EDITOR'S NOTE: The following is an excerpt from The Welcome Committee of Butternut Creek by Jane Myers Perrine (Faith Words).

Chapter One

On a blazing-hot June afternoon in the middle of a clogged US 183 in Austin, Texas, Adam Jordan clenched his hands on the steering wheel of the stalled car and considered the situation. As a newly ordained minister, he probably should pray, but he felt certain the drivers of the vehicles backed up behind him would prefer him to do something less spiritual.

The day before, he’d headed west from Lexington, Kentucky, toward Central Texas, a twenty-hour, thousand-mile trip, in a car held together by his little bit of mechanical skill and a lot of prayer. Sadly, on Tuesday, the Lord looked away for a moment as Adam attempted to navigate the crowded tangle of highways that is Austin. The radiator coughed steam as the old vehicle stopped in the center lane of more traffic than he’d ever seen gathered together in midafternoon. Did rush hour start at three o’clock here? He soon learned that rush hour on US 183 could last all day and much of the night, because the city grew faster than its highway system.

He got out of the car and began pushing what had once been a brilliantly blue Honda across two lanes of barely moving traffic and onto the shoulder amid the honks and the screeches of highway noise and curses of angry drivers. If his defective directional skills hadn’t led him on a fifty-mile detour into South Austin, the pitiful old vehicle might have made it to Butternut Creek—but they had and the car hadn’t.

As happens to everyone and everything over the years, the Honda had faded and frayed until no one could tell what it once had been. The identifying hood ornament had long since fallen off, and the paint was a crackled and blistered gray. And white. With rust peering through it. But it usually ran.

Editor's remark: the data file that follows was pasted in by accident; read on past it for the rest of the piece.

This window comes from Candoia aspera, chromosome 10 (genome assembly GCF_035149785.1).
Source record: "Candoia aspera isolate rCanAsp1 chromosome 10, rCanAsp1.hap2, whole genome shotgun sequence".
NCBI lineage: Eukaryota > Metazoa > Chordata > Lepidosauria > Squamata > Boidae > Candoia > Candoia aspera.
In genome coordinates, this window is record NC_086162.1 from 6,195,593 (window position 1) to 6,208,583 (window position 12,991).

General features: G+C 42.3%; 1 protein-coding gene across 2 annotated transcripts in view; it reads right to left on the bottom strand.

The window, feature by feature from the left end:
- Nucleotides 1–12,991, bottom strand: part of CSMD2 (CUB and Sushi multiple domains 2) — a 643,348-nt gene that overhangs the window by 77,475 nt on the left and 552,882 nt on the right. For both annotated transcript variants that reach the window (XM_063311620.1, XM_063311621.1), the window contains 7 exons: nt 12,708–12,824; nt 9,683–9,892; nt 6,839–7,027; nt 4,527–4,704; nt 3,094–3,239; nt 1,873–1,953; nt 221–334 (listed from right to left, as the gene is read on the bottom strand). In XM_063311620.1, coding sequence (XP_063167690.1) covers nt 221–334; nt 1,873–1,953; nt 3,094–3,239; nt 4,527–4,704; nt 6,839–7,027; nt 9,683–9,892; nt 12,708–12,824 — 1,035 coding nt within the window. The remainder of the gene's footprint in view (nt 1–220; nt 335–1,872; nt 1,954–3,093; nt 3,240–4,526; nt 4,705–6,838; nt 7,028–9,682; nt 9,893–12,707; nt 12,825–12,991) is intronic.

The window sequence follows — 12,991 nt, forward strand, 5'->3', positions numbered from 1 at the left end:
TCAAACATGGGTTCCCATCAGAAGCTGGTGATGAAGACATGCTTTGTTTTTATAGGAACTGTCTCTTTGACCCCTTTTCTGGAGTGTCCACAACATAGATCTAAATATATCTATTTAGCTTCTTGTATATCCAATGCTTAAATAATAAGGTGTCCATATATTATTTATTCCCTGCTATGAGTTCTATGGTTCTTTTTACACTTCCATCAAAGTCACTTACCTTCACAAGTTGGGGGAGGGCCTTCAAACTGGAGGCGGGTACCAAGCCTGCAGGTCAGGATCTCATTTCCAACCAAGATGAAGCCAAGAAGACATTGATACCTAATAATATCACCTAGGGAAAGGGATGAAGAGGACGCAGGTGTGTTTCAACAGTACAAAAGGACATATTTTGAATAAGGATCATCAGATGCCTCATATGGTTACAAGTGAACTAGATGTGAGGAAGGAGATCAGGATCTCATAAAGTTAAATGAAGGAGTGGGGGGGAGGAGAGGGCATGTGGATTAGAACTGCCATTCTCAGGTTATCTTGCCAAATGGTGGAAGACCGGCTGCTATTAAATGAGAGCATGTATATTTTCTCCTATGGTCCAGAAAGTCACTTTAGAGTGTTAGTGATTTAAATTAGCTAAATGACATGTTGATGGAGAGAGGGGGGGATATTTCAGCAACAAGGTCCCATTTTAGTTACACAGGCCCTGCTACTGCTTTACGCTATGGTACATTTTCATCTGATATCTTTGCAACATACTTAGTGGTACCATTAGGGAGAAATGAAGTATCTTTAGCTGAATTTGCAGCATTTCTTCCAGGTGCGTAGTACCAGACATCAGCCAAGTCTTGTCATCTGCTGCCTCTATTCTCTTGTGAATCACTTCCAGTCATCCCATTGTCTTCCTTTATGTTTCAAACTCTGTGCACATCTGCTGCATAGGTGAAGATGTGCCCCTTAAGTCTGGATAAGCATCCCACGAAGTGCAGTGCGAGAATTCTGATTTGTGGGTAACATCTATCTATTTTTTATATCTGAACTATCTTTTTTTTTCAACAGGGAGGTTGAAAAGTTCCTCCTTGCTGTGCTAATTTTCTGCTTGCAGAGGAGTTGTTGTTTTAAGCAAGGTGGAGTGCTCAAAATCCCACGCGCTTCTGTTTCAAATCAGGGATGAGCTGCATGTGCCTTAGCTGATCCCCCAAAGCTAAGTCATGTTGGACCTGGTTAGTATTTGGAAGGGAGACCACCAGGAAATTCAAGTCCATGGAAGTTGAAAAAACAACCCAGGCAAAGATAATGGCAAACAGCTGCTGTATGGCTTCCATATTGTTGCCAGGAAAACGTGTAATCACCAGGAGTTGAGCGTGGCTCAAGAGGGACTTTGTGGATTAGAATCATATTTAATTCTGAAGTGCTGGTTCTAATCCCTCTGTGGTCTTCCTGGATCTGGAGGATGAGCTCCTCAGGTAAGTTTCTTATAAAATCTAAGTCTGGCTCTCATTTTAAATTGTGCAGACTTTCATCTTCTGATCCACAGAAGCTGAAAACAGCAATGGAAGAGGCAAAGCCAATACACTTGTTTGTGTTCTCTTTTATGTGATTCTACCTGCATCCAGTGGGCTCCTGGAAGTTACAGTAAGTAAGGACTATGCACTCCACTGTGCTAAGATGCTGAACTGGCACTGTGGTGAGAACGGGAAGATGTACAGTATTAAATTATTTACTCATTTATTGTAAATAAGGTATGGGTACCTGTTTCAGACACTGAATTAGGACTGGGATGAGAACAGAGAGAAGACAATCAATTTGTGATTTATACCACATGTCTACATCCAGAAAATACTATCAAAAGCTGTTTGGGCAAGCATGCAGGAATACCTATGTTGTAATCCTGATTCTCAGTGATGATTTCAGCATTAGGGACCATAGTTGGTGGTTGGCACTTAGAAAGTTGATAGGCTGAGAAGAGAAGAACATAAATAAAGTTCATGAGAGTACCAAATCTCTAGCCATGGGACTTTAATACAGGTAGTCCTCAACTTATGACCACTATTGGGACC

Adam’s first thought was to abandon the heap right there, but he’d heard Texas had laws against that. Instead, he called Howard Crampton, an elder of the church and the chair of the search committee that had called Adam.

“Hey, Howard,” he said when the elder picked up the phone. “I’m stuck in Austin on 183.”

For a moment, Howard said nothing. Finally he asked, “Who is this?”

So much for believing the church breathlessly awaited his arrival. “Adam Jordan.” When silence greeted that, Adam added, “The new minister.”

“Hey, Adam. Good to hear from you. Sorry I didn’t recognize you at first. I’m in the middle of a bank audit and my brain’s filled with numbers. What can I do you for?”

“My car broke down on 183, north of something called the Mopac.”

“Know exactly where that is. I’ll send a tow truck to pick you up.”

“All the way from Butternut Creek?”

“Not too far. Sit tight.”

As if he could do anything else.

And that’s how Adam entered Butternut Creek: sitting in the cab of the tow truck, chatting with Rex, the driver, about fishing and hunting, neither of which he did back then, with his car rattling on the flatbed behind the two men. Although his disreputable arrival didn’t signal a propitious beginning, he fell in love with the town immediately.

They entered on Farm-to-Market—FM—road 1212A, which passed between the Whataburger and the H-E-B. Rex pointed out the football stadium and high school about a hundred yards to the north and up the hill. Then the residential section began, big Victorians shoved jowl-to-jowl with bungalows and ranch houses, split levels alongside columned Colonials, interspersed with apartments and motels. Here and there, large, beautifully manicured lawns stretched out, some decorated with a gazebo or fountain while in a yard next to them appeared an occasional pink flamingo or enormous live oak trees dripping with Spanish moss.